5 Best Shooting Tripods for Long-Range Precision Rifles

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5 Best Shooting Tripods for Long-Range Precision Rifles

5 Best Shooting Tripods for Long-Range Precision Rifles (Photo by Ben LaLonde)

Early on in life, I learned the value of a quality tripod. Originally a photographer by trade, I knew even the slightest movement in the wrong conditions would ruin a shot. As I learned to shoot rifles from tripods, especially at extended ranges, I found the same to be true. Tripods can level the playing field, making difficult shots in awkward positions a lot more manageable. They’re not limited to tradition front-rifle support, but can be used as rear supplementary support as well. When looking at tripods for shooting, I personally have a few “must haves,” as well as a few, “prefer to haves.” Anything more is icing on the cake.

Best Shooting Tripods
(Photo by Ben LaLonde)


  • Stout legs – Strong legs and stiff legs often go hand-in-hand. It needs to support my rifle and any weight I put onto it while stabilizing my shot.
  • Easy adjustments – Holding a rifle for a precise shot is enough to think about. I want knobs, levers, and dials I can quickly operate one-handed without stressing.
  • Counterweight point – Every tripod I tested for this write-up features one, most often in the form of a hook or loop located directly under the head. To make my shot more stable, I can tie off to heavy objects, or even myself if need be.
  • Multiple leg angles – again, all tripods tested featured three angle positions. These can be used in any combination for variations of prone, kneeling, and standing shots.
  • Big rubber feet – rubber is a shock absorber, and as such, rubber feet on the ground help absorb and distribute recoil.
  • ARCA-Swiss style clamps – Clamps to secure the 1.5-inch wide dovetail rails provide fast and secure mounting options for rifles. There are a few variations of it on the market, but at its core, it is the gold standard for rifle mounting.


  • Vented hinges – At the top of the legs, vent holes make deployment of the legs fast and worry-free.
  • Spring-loaded ratcheting angle locks – Again, my preference. It’s one less thing I have to think about when changing shooting positions quickly.
  • Bubble levels – Most every rifle I own has a bubble on the scope or action itself, but having one more to reference never hurts.

Those aren’t exhaustive lists, but they’re there to be thought provoking when looking for your next shooting support. Without further ado, let’s get into 5 of the best shooting tripods of the year.

Really Right Stuff S.O.A.R. TFCT 34L with Anvil 30 ARC

Really Right Stuff
(Photo courtesy of Really Right Stuff)

RRS began as a photography equipment company in 1990, designing and creating more consistent and well-thought-out quick-release plates, tripods, and other accessories. Their Sport Optics and Rifle division has kept ahead of the curve with highly engineered, durable, and lightweight tripods capable of supporting even the heaviest of rifle platforms. Every single part of each tripod is designed, made, and hand-assembled right here in the USA.

Their compact but lightweight Anvil-30 ARC head is both ergonomic and feature packed. It has seen a few iterations over the last few years. The most up-to date version still features RRS’s easy to use lever-release, but it is now repositionable for tailoring to your preference. It also features the all-new R-Lock System. The R-lock provides supplemental security to your rifle mount in the form of a pin that locks into holes machined along the underside of RRS’s quick-release ARCA-Swiss Style plates. Even if you have ARCA plates without holes for the pin, the rail clamp can still be used in its traditional configuration. The newest ARC head also features toolless tension adjustment for the Patent-pending dual-rail style clamp. This allows you to set the jaws to the appropriate tension needed for your ARCA or Picatinny rails. Lastly, the throw lever now features a paddle style safety lock to prevent accidental release of the clamp.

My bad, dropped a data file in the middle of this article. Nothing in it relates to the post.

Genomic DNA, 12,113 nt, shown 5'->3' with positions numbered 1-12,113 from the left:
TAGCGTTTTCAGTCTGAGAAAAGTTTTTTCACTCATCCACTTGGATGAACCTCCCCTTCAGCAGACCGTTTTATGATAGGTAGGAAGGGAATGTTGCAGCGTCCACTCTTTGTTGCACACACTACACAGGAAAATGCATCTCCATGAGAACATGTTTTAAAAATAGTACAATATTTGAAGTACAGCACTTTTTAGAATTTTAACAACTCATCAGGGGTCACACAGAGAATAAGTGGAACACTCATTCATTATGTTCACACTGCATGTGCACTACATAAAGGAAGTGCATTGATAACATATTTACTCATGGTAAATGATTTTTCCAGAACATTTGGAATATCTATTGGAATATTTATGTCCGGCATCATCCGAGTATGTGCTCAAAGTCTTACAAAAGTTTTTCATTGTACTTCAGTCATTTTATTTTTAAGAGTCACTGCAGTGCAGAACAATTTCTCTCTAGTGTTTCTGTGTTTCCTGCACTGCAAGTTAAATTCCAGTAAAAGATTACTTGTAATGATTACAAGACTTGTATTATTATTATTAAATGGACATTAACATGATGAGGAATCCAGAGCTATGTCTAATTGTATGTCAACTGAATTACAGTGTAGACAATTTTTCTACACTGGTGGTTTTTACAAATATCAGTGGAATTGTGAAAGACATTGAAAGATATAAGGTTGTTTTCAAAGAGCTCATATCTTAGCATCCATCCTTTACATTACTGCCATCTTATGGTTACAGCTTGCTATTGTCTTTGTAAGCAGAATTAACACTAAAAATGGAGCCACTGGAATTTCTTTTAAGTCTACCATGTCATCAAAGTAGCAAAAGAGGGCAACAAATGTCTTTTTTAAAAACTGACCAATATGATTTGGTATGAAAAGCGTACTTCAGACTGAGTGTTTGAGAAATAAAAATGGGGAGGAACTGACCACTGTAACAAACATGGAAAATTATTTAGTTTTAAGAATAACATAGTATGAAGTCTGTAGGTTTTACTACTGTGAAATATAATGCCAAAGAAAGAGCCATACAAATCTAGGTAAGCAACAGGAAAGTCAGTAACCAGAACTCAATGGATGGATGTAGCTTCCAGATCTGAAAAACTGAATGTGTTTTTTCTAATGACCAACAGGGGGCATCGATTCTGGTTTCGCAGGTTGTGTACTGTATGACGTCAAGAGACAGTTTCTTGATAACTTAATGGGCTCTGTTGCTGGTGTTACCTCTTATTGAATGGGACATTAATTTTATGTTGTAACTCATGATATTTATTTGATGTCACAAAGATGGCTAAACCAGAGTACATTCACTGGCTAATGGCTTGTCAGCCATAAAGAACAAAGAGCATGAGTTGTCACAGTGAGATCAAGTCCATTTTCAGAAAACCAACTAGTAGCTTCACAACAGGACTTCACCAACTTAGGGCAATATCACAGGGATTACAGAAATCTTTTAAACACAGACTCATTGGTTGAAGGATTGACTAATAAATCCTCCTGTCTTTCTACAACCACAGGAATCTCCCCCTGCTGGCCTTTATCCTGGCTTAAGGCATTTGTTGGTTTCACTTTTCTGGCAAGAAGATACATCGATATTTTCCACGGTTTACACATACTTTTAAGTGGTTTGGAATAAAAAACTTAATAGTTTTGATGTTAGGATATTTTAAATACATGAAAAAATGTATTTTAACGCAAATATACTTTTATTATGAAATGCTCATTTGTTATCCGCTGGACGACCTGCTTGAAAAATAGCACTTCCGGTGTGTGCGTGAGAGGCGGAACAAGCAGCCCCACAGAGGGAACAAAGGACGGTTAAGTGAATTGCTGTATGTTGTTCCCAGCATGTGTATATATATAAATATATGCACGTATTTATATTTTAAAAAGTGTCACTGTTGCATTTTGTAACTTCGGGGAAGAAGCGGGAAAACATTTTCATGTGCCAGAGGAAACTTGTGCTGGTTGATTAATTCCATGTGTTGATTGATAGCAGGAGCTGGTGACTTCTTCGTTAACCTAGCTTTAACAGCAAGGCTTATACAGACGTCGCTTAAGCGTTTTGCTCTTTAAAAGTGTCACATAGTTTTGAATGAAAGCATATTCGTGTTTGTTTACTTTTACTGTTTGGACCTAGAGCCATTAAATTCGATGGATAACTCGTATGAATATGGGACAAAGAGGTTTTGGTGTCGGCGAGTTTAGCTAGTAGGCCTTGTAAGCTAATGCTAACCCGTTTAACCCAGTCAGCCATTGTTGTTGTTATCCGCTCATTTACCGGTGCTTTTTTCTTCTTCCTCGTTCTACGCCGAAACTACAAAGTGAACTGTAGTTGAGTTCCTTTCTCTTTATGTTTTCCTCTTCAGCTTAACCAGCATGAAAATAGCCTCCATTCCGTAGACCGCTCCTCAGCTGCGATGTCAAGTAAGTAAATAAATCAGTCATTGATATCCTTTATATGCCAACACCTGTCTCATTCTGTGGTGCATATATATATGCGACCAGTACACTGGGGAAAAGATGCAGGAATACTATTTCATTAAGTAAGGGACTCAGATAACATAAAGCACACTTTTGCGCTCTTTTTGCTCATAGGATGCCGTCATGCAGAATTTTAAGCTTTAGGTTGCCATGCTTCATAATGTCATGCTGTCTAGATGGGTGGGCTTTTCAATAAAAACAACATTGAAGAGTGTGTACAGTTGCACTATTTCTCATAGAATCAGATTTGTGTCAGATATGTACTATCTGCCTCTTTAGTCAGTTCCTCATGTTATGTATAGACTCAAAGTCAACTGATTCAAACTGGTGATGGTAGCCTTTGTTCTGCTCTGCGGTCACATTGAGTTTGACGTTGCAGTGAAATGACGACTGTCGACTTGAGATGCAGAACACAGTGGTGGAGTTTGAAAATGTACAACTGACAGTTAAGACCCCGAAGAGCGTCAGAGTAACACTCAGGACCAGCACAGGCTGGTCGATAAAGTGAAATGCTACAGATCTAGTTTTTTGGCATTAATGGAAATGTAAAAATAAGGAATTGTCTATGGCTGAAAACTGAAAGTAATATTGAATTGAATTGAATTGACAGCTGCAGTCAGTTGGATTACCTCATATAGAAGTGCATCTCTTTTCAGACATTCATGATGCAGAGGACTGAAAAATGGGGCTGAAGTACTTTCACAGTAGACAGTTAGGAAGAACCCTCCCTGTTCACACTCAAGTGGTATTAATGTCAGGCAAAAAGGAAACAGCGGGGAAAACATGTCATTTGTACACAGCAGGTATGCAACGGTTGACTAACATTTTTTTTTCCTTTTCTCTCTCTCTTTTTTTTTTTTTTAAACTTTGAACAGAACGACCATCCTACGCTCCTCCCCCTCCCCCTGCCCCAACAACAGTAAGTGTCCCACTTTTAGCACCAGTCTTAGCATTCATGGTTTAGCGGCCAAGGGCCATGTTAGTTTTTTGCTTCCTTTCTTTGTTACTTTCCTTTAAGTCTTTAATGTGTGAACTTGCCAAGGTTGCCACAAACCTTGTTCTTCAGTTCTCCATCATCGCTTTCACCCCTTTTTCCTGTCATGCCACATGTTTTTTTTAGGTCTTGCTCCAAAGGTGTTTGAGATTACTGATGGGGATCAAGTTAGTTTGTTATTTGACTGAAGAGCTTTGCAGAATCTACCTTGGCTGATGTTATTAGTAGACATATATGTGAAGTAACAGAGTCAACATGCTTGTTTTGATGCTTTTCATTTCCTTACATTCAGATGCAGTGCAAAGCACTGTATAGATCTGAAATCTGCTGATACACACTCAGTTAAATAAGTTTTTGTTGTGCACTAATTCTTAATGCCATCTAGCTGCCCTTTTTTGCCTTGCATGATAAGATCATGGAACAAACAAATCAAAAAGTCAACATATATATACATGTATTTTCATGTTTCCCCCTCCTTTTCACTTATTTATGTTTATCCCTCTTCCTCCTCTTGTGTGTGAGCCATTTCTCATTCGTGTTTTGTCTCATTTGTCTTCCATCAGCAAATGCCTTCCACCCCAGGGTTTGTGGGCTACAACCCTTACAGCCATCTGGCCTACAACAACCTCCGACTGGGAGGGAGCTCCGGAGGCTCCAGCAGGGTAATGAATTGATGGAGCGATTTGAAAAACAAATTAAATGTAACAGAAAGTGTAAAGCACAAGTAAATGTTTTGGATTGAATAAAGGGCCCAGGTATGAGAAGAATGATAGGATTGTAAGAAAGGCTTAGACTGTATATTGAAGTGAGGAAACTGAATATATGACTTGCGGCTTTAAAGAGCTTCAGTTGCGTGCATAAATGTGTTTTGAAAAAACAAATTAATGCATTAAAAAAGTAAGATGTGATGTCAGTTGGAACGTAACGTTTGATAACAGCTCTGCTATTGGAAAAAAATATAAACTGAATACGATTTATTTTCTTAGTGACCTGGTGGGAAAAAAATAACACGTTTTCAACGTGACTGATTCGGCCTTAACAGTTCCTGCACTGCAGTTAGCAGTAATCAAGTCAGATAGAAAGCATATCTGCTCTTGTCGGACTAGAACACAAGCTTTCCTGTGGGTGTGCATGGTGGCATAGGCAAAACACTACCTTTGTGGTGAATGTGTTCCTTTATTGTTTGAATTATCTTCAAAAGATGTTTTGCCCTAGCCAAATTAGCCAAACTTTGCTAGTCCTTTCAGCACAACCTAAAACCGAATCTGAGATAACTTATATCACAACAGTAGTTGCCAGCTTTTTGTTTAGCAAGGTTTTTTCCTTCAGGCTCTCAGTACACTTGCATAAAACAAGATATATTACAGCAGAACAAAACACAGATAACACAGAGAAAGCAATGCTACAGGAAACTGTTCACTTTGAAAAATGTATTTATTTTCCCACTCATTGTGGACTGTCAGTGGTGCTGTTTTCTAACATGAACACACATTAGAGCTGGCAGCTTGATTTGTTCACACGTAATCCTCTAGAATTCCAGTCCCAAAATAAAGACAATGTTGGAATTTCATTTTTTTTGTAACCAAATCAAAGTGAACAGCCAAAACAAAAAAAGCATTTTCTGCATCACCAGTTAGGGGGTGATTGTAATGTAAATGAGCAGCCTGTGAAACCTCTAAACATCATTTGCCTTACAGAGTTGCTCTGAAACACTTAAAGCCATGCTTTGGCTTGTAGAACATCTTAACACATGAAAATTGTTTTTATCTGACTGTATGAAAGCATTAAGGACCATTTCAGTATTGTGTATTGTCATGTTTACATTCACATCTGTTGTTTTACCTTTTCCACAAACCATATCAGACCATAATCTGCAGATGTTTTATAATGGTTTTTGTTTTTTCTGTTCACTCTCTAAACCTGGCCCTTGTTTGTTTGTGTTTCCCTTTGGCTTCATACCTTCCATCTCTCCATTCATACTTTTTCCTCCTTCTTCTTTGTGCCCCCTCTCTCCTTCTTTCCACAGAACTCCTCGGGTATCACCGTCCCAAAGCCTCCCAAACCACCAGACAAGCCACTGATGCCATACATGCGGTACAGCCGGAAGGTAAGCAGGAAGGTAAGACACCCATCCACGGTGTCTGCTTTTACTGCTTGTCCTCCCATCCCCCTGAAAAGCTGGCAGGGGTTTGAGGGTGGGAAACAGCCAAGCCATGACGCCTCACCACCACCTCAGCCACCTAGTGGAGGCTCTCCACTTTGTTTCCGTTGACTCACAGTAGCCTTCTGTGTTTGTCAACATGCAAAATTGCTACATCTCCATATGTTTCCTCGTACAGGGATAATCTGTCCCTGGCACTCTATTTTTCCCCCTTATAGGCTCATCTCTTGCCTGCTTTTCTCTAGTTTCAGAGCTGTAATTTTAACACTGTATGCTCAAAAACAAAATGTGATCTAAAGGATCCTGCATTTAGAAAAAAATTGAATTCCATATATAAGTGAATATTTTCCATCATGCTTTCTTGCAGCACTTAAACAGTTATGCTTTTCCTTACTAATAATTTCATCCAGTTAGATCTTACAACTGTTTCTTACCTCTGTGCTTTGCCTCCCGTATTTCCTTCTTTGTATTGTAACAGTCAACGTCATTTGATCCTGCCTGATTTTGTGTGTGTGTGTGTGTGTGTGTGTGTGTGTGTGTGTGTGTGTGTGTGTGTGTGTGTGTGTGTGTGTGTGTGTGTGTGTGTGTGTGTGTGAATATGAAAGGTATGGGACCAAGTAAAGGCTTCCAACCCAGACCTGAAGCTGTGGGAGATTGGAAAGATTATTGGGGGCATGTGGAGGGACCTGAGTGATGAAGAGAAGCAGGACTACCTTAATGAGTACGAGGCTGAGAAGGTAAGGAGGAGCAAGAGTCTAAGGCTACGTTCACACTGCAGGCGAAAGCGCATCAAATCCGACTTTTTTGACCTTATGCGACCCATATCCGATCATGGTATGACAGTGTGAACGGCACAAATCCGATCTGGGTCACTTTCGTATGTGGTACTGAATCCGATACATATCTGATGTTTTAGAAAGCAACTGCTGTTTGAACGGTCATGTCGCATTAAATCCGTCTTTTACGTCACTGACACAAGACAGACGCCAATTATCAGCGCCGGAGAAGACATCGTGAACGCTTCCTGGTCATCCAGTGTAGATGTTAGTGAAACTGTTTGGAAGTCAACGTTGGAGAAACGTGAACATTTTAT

As for the legs, The US-made carbon fiber legs are incredibly stout, even for their comfortably narrow dimensions. Because of the way the legs are offset in their hinges, they are able to fold in nice and tight to each other, keeping their packing dimensions to a minimum. The hinges are also vented, preventing airlock when deploying and collapsing the legs. This particular model, the TCFT 34L with the Anvil 30 ARC, extends to over six feet tall at its highest point, and can support anywear from 45 to 85lbs, depending on how high you extend its four sections. Even at its tallest, 45lbs is generous, and will cover most heavy long range platforms. The legs have three adjustable positions with ratcheting locks that automatically engage when adjusting from horizontal to vertical positions. The TFCT 34-L with Anvil-30 ARC head comes in with an MSRP of $1,580.00, making it the highest-priced option on our list.

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Two-Vets Sporting Goods – Recon V2 with 55mm Dual Tension Ballhead and Area 419 Arcalock Clamp

Two Vets Sporting Goods
(Photo by Ben LaLonde)

The first word that comes to mind when I see the Recon V2 is clean. The Recon V2 brings in a lot of features you should expect to find in premium carbon fiber tripods, at a more mid-level price point. The 38mm main tube is made of a stout and tightly woven carbon fiber, while the center section, hinges, and twist locks are all CNC machined from high strength aluminum. The grooved aluminum twist locks only require a quarter turn to loosen and retighten, making for fast and solid adjustments in the field. The hinge locks are able to ratchet and can lock out at 3 angles, giving you shots anywhere from prone to fully standing. At its full height, the Recon V2 with the 55mm Ballhead is just a couple inches shy of six feet tall, making standing shots a breeze, even at high angles.